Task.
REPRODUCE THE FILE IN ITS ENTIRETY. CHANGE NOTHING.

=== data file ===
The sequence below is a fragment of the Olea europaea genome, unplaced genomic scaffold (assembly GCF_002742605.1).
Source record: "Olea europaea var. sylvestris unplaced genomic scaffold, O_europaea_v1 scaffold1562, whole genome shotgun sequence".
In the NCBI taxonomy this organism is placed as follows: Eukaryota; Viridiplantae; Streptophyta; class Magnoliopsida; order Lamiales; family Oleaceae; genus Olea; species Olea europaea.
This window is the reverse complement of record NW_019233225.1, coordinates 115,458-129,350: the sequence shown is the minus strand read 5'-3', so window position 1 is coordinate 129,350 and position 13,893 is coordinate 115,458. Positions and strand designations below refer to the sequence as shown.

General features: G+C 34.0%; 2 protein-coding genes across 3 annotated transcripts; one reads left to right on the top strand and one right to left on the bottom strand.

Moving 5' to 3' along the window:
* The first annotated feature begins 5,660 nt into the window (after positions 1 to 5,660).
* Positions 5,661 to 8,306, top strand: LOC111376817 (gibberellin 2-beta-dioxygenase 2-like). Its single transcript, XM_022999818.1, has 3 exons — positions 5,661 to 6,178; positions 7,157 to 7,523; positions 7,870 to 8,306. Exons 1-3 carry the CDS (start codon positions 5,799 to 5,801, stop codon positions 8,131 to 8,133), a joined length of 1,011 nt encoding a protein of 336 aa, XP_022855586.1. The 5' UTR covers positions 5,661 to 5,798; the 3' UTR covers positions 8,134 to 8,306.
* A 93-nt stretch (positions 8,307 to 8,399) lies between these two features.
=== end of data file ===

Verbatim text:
The sequence below is a fragment of the Olea europaea genome, unplaced genomic scaffold (assembly GCF_002742605.1).
Source record: "Olea europaea var. sylvestris unplaced genomic scaffold, O_europaea_v1 scaffold1562, whole genome shotgun sequence".
In the NCBI taxonomy this organism is placed as follows: Eukaryota; Viridiplantae; Streptophyta; class Magnoliopsida; order Lamiales; family Oleaceae; genus Olea; species Olea europaea.
This window is the reverse complement of record NW_019233225.1, coordinates 115,458-129,350: the sequence shown is the minus strand read 5'-3', so window position 1 is coordinate 129,350 and position 13,893 is coordinate 115,458. Positions and strand designations below refer to the sequence as shown.

General features: G+C 34.0%; 2 protein-coding genes across 3 annotated transcripts; one reads left to right on the top strand and one right to left on the bottom strand.

Moving 5' to 3' along the window:
* The first annotated feature begins 5,660 nt into the window (after positions 1 to 5,660).
* Positions 5,661 to 8,306, top strand: LOC111376817 (gibberellin 2-beta-dioxygenase 2-like). Its single transcript, XM_022999818.1, has 3 exons — positions 5,661 to 6,178; positions 7,157 to 7,523; positions 7,870 to 8,306. Exons 1-3 carry the CDS (start codon positions 5,799 to 5,801, stop codon positions 8,131 to 8,133), a joined length of 1,011 nt encoding a protein of 336 aa, XP_022855586.1. The 5' UTR covers positions 5,661 to 5,798; the 3' UTR covers positions 8,134 to 8,306.
* A 93-nt stretch (positions 8,307 to 8,399) lies between these two features.